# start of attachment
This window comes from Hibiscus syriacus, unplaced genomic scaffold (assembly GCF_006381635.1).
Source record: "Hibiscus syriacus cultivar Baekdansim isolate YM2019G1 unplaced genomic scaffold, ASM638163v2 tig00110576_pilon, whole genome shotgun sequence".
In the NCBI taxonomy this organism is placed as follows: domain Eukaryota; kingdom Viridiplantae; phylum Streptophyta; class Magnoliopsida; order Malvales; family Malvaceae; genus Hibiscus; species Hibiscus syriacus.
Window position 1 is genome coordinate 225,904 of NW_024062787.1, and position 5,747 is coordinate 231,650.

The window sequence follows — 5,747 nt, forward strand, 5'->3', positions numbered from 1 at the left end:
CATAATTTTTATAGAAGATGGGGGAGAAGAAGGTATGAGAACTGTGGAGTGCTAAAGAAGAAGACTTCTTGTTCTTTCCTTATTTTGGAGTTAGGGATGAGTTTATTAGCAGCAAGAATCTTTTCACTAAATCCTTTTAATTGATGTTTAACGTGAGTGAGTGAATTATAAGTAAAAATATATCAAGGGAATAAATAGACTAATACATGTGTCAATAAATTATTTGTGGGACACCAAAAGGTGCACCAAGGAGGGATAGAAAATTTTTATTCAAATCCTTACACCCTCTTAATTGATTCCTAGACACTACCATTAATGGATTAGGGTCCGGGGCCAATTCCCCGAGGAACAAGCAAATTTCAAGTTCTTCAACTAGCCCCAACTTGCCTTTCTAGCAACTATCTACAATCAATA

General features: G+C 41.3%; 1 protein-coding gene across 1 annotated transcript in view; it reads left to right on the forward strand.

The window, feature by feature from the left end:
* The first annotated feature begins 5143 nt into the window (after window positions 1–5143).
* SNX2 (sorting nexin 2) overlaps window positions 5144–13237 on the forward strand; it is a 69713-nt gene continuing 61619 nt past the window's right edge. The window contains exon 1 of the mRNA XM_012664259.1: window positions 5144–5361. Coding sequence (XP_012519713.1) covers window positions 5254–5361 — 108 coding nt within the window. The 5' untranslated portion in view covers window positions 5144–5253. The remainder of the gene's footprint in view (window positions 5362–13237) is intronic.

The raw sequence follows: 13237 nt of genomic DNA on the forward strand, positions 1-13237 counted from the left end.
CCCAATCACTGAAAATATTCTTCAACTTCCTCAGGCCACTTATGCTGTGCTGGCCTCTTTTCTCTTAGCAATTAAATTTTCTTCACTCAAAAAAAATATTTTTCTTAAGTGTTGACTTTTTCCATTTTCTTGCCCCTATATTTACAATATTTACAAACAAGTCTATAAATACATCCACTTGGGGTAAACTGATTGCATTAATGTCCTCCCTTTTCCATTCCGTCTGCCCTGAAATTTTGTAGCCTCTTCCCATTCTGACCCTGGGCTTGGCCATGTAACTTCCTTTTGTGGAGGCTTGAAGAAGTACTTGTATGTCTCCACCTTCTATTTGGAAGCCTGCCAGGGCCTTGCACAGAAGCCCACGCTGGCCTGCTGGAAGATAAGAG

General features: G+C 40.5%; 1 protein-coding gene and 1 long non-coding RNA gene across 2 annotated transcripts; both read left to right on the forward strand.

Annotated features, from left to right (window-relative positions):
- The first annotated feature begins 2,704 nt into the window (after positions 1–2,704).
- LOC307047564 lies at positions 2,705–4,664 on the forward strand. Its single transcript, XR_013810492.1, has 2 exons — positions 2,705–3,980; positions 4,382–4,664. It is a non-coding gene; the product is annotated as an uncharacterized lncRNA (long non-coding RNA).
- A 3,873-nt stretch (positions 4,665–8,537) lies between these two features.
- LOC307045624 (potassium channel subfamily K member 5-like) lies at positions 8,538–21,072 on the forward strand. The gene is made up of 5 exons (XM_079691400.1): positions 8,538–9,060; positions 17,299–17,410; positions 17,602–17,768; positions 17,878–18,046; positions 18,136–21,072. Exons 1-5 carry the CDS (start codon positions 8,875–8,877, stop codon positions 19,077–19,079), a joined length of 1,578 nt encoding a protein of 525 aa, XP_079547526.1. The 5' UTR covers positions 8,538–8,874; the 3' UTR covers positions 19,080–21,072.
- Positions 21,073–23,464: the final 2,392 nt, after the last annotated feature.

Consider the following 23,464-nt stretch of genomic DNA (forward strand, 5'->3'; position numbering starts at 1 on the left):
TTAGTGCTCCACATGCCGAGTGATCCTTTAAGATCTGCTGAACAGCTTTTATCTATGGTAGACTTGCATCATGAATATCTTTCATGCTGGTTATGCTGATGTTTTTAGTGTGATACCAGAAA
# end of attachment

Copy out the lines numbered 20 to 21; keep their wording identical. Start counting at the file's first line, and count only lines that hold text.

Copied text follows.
Consider the following 23,464-nt stretch of genomic DNA (forward strand, 5'->3'; position numbering starts at 1 on the left):
TTAGTGCTCCACATGCCGAGTGATCCTTTAAGATCTGCTGAACAGCTTTTATCTATGGTAGACTTGCATCATGAATATCTTTCATGCTGGTTATGCTGATGTTTTTAGTGTGATACCAGAAA